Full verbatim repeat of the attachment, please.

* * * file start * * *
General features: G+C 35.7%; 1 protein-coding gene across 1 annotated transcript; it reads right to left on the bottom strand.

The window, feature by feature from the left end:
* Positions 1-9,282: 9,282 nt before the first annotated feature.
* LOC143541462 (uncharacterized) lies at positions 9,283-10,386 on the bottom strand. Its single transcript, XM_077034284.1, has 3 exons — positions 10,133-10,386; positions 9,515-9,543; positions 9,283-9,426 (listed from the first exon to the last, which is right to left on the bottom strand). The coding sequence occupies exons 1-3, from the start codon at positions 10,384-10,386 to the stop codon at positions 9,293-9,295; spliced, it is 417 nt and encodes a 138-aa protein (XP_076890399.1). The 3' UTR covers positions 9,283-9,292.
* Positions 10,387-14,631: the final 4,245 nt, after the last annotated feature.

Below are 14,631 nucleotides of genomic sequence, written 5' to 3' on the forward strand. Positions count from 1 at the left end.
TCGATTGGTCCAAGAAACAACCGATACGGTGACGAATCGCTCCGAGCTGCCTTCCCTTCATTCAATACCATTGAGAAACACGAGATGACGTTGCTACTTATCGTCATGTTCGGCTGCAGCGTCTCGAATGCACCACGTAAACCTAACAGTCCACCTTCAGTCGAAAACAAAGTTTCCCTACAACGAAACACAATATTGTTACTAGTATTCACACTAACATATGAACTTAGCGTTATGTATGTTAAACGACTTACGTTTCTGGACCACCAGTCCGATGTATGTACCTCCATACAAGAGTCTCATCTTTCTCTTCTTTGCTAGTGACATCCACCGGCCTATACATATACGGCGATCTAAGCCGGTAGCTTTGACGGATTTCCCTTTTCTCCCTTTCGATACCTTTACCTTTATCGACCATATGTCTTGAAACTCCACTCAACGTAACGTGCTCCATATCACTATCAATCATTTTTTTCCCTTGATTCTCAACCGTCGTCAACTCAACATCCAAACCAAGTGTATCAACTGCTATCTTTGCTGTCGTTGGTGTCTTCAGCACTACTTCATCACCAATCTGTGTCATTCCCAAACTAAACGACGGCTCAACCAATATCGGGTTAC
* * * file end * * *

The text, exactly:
General features: G+C 35.7%; 1 protein-coding gene across 1 annotated transcript; it reads right to left on the bottom strand.

The window, feature by feature from the left end:
* Positions 1-9,282: 9,282 nt before the first annotated feature.
* LOC143541462 (uncharacterized) lies at positions 9,283-10,386 on the bottom strand. Its single transcript, XM_077034284.1, has 3 exons — positions 10,133-10,386; positions 9,515-9,543; positions 9,283-9,426 (listed from the first exon to the last, which is right to left on the bottom strand). The coding sequence occupies exons 1-3, from the start codon at positions 10,384-10,386 to the stop codon at positions 9,293-9,295; spliced, it is 417 nt and encodes a 138-aa protein (XP_076890399.1). The 3' UTR covers positions 9,283-9,292.
* Positions 10,387-14,631: the final 4,245 nt, after the last annotated feature.

Below are 14,631 nucleotides of genomic sequence, written 5' to 3' on the forward strand. Positions count from 1 at the left end.
TCGATTGGTCCAAGAAACAACCGATACGGTGACGAATCGCTCCGAGCTGCCTTCCCTTCATTCAATACCATTGAGAAACACGAGATGACGTTGCTACTTATCGTCATGTTCGGCTGCAGCGTCTCGAATGCACCACGTAAACCTAACAGTCCACCTTCAGTCGAAAACAAAGTTTCCCTACAACGAAACACAATATTGTTACTAGTATTCACACTAACATATGAACTTAGCGTTATGTATGTTAAACGACTTACGTTTCTGGACCACCAGTCCGATGTATGTACCTCCATACAAGAGTCTCATCTTTCTCTTCTTTGCTAGTGACATCCACCGGCCTATACATATACGGCGATCTAAGCCGGTAGCTTTGACGGATTTCCCTTTTCTCCCTTTCGATACCTTTACCTTTATCGACCATATGTCTTGAAACTCCACTCAACGTAACGTGCTCCATATCACTATCAATCATTTTTTTCCCTTGATTCTCAACCGTCGTCAACTCAACATCCAAACCAAGTGTATCAACTGCTATCTTTGCTGTCGTTGGTGTCTTCAGCACTACTTCATCACCAATCTGTGTCATTCCCAAACTAAACGACGGCTCAACCAATATCGGGTTAC